Pretreatment of liver grafts in vivo by γ-aminobutyric acid receptor regulation reduces cold ischemia/warm reperfusion injury in rat

Tomohide Hori, Lindsay B. Gardner, Toshiyuki Hata, Feng Chen, Ann Marie T. Baine, Shinji Uemoto, Justin H. Nguyen

Research output: Contribution to journalArticlepeer-review

11 Scopus citations


Background: Gamma-aminobutyric acid (GABA) is found throughout the body. The regulation of GABA receptor (GABAR) reduces oxidative stress (OS). Ischemia/reperfusion injury after orthotopic liver transplantation (OLT) causes OS-induced graft damage. The effects of GABAR regulation in donors in vivo were investigated. Material/Methods: Donor rats received saline, a GABAR agonist or GABAR antagonist 4 h before surgery. Recipient rats were divided into four groups according to the donor treatments: laparotomy, OLT with saline, OLT with GABAR agonist and OLT with GABAR antagonist. Histopathological, biochemical and immunohistological examinations were performed at 6, 12 and 24 h after OLT. Protein assays were performed at 6 h after OLT. The 4-hydroxynonenal (4-HNE), ataxia-telangiectasia mutated kinase (ATM), phosphorylated histone H2AX (γH2AX), phosphatidylinositol-3 kinase (PI3K), Akt and superoxide dismutase (SOD) were assessed by western blot analysis. Results: In the univariate analysis, histopathological and biochemical profiles verified that the GABAR agonist reduced graft damage. Immunohistology revealed that the GABAR agonist prevented the induction of apoptosis. Measurement of 4-4-HNE levels confirmed OS-induced damage after OLT, and the GABAR agonist improved this damage. In the γH2AX, PI3K, Akt and antioxidant enzymes (SODs), ATM and H2AX were greatly increased after OLT, and were reduced by the GABAR agonist. In the multivariate analyses between multiple groups, histopathological assessment, aspartate aminotransferase level, immunohistological examinations for apoptotic induction and γH2AX showed statistical differences. Conclusions: A specific agonist demonstrated regulation of GABAR in vivo in the liver. This activation in vivo reduced OS after OLT via the ATM/H2AX pathway.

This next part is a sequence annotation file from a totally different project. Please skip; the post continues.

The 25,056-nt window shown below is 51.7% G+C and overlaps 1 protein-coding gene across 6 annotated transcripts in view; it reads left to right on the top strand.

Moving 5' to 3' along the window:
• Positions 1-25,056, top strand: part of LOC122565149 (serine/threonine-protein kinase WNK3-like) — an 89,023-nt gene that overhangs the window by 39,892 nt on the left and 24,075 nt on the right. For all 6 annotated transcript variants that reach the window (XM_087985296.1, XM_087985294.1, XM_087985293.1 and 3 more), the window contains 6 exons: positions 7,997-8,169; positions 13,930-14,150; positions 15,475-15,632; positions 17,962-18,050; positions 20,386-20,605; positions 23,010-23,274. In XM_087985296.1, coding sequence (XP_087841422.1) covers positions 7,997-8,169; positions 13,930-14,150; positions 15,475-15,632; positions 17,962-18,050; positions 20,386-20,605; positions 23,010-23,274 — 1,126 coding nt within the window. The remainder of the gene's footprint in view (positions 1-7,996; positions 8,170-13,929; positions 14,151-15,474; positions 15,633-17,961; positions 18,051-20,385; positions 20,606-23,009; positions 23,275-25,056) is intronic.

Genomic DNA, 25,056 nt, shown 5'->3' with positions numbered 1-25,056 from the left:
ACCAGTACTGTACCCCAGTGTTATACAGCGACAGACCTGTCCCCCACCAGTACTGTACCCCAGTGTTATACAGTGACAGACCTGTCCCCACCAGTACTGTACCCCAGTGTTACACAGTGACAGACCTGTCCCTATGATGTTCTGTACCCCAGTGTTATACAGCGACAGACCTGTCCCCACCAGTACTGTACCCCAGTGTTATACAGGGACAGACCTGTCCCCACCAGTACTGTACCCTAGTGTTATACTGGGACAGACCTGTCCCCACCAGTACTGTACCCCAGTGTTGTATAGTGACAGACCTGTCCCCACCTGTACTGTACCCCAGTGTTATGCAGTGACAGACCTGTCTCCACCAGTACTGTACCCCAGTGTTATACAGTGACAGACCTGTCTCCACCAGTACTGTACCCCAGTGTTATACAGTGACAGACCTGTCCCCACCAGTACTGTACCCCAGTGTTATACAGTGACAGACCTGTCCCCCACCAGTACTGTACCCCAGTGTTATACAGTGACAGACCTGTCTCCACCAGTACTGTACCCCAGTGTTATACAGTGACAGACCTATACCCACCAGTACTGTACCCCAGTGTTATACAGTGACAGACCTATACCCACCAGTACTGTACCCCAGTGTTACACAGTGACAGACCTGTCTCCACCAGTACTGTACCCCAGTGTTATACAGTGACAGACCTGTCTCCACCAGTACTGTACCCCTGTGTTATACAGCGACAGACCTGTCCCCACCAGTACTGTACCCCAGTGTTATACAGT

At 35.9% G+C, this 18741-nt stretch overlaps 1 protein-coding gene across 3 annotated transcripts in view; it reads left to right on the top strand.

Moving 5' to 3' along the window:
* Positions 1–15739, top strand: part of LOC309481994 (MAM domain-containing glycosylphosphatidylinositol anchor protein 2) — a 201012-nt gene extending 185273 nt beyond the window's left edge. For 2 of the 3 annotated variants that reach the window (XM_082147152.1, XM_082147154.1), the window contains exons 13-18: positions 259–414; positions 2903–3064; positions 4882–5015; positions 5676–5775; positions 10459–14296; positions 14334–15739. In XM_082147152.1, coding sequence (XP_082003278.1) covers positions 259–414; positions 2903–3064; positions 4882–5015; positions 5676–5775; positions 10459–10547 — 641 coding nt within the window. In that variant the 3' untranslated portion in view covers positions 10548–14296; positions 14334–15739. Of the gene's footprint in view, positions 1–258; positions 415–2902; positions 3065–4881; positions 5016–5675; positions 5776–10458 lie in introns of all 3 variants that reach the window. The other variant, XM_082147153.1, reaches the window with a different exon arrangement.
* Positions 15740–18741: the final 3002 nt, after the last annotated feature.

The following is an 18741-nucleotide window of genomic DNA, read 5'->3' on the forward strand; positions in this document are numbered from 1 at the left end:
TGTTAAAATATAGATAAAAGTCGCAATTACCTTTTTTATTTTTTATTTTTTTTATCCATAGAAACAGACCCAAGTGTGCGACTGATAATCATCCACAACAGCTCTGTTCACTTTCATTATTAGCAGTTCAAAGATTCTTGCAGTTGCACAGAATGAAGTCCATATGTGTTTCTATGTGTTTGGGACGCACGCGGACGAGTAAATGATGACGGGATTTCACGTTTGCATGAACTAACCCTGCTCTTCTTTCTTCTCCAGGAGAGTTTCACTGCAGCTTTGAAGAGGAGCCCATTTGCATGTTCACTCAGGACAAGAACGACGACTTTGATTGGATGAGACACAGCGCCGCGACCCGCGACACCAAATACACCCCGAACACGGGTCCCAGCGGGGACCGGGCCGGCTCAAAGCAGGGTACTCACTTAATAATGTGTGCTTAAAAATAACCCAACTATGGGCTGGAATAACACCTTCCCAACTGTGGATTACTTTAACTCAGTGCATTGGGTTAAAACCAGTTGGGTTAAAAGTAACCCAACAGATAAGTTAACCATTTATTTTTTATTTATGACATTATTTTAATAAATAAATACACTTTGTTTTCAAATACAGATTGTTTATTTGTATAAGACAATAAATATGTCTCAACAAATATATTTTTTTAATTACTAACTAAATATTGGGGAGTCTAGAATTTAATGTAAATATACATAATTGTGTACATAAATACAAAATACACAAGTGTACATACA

Original languageEnglish (US)
Pages (from-to)299-313
Number of pages15
JournalAnnals of Transplantation
Issue number1
StatePublished - 2013


  • Cold ischemia
  • Free radicals
  • Oxidative stress
  • Reperfusion injury
  • Warm reperfusion

ASJC Scopus subject areas

  • Transplantation


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